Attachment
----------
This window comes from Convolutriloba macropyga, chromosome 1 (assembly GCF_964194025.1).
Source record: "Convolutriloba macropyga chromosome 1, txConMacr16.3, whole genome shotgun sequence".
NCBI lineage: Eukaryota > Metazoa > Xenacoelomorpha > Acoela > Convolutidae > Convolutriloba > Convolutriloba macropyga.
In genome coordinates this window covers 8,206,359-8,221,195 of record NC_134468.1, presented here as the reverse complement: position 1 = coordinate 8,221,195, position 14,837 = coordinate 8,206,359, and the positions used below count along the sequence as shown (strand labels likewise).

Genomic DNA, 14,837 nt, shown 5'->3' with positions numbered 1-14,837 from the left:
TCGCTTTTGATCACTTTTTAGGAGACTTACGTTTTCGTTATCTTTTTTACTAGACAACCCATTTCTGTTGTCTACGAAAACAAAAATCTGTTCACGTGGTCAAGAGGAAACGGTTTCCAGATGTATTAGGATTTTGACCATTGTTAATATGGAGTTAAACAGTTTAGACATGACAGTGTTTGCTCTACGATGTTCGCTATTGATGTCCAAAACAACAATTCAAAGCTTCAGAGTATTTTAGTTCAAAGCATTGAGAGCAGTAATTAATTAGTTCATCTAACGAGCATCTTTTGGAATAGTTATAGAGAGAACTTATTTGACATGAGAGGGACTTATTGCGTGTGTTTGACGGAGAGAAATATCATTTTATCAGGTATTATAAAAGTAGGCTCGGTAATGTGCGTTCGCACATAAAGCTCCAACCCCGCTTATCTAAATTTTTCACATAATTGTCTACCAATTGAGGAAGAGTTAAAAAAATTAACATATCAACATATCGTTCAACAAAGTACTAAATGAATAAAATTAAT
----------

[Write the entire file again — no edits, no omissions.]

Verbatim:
This window comes from Convolutriloba macropyga, chromosome 1 (assembly GCF_964194025.1).
Source record: "Convolutriloba macropyga chromosome 1, txConMacr16.3, whole genome shotgun sequence".
NCBI lineage: Eukaryota > Metazoa > Xenacoelomorpha > Acoela > Convolutidae > Convolutriloba > Convolutriloba macropyga.
In genome coordinates this window covers 8,206,359-8,221,195 of record NC_134468.1, presented here as the reverse complement: position 1 = coordinate 8,221,195, position 14,837 = coordinate 8,206,359, and the positions used below count along the sequence as shown (strand labels likewise).

Genomic DNA, 14,837 nt, shown 5'->3' with positions numbered 1-14,837 from the left:
TCGCTTTTGATCACTTTTTAGGAGACTTACGTTTTCGTTATCTTTTTTACTAGACAACCCATTTCTGTTGTCTACGAAAACAAAAATCTGTTCACGTGGTCAAGAGGAAACGGTTTCCAGATGTATTAGGATTTTGACCATTGTTAATATGGAGTTAAACAGTTTAGACATGACAGTGTTTGCTCTACGATGTTCGCTATTGATGTCCAAAACAACAATTCAAAGCTTCAGAGTATTTTAGTTCAAAGCATTGAGAGCAGTAATTAATTAGTTCATCTAACGAGCATCTTTTGGAATAGTTATAGAGAGAACTTATTTGACATGAGAGGGACTTATTGCGTGTGTTTGACGGAGAGAAATATCATTTTATCAGGTATTATAAAAGTAGGCTCGGTAATGTGCGTTCGCACATAAAGCTCCAACCCCGCTTATCTAAATTTTTCACATAATTGTCTACCAATTGAGGAAGAGTTAAAAAAATTAACATATCAACATATCGTTCAACAAAGTACTAAATGAATAAAATTAAT